Earl Sweatshirt has made a career of going inside, inhabiting his scenes, the minds of his peers, and himself, only to return with some of the most introspective rap albums of the last decade. Sick!, his latest release, follows the trend, while also continuing his constant push towards the bleeding edge of hip-hop. Since his debut with Odd Future, Earl has always worn his influences on his sleeve, sublimating the stylings of his contemporary inspirations into his own esoteric blend, and with Sick! those inspirations come from a lineup of producers and rappers who are all pushing boundaries in their own right.
The Alchemist is likely at the top of most lists, given how many genre-topping records he’s produced in the last year alone, but production credits include Samiyam, Black Noi$e, Theravada, and Rob Chambers, all of whom contribute to a soundscape that’s sonically consistent but rhythmically diverse, balancing the drumless loops of the New York indie scene with spacious moody trap. Of note too is the mix by Young Guru, who brings a clarity to the Earl’s vocals that’s been conspicuously absent over the rapper’s last few projects.
“Sick,” the title track, feels the most claustrophobic, and sounds the most like Earl’s work over the last several years, simultaneously exhausted and frantic, as though it was recorded after several months of pacing around a small apartment, which is probably not far from the truth. “Visions” with Zeloopers comes after “Sick,” and the presence of another voice alongside a switch in tempo seems to energize Earl’s own delivery, bringing a fresh life to the track, and to the project as a whole. “Visions” then leads into the climax of “Tabula Rasa,” the clear standout, thanks to the pair of exquisite features from Armand Hammer’s Elucid and Billy Woods, who again seem to bring Earl outside himself, drawing him into a higher plane of artistic vibration. “You only trash if you trash, I keep it simple and dynamic/trust the passage rites to life’s chapters/I have to write to find balance/this game of telephone massive/I do what I have to with the fragments,” raps Earl towards the end of “Tabula Rasa,” underscoring the importance of his peers’ influence, and outlining at least a faint vision of collective hope against an otherwise bleak landscape.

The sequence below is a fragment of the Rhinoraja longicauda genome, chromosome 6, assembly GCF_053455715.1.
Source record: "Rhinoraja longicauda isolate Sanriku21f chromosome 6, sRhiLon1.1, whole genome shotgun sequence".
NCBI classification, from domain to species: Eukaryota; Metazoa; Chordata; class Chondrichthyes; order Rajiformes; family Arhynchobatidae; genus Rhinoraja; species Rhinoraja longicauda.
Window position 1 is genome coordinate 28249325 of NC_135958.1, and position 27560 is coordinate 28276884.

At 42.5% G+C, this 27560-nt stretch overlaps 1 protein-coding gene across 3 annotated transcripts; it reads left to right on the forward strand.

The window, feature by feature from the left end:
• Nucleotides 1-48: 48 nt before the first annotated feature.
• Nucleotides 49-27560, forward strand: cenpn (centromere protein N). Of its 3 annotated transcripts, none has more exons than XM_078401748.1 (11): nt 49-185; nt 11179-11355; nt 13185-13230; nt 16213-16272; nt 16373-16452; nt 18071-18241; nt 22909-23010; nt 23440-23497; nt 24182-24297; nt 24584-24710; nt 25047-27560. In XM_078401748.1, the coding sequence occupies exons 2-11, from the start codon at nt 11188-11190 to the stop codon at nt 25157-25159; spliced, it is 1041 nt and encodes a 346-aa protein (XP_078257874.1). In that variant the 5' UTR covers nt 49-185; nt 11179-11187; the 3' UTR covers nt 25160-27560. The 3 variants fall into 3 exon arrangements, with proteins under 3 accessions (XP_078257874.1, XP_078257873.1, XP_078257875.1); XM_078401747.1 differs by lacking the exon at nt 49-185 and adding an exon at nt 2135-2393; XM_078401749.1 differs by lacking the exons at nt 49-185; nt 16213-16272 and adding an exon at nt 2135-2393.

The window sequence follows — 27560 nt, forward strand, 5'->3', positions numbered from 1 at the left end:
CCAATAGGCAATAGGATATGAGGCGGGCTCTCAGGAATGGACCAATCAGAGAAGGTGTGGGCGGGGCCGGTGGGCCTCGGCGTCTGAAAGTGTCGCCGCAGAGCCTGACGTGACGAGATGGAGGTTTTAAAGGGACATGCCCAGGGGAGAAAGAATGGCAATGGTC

In the space of the fairly concise album, the sequencing from “Sick” to “Visions” to “Tabula Rasa,” the way the energy builds and expands, is evidence of an artist at the height of their craft, working from a place of mastery, and given the dedicated way Earl has surrounded himself with other artists that inspire him, one can only hope that he’ll continue to find himself outside the inside, moving into new spaces of creative possibility.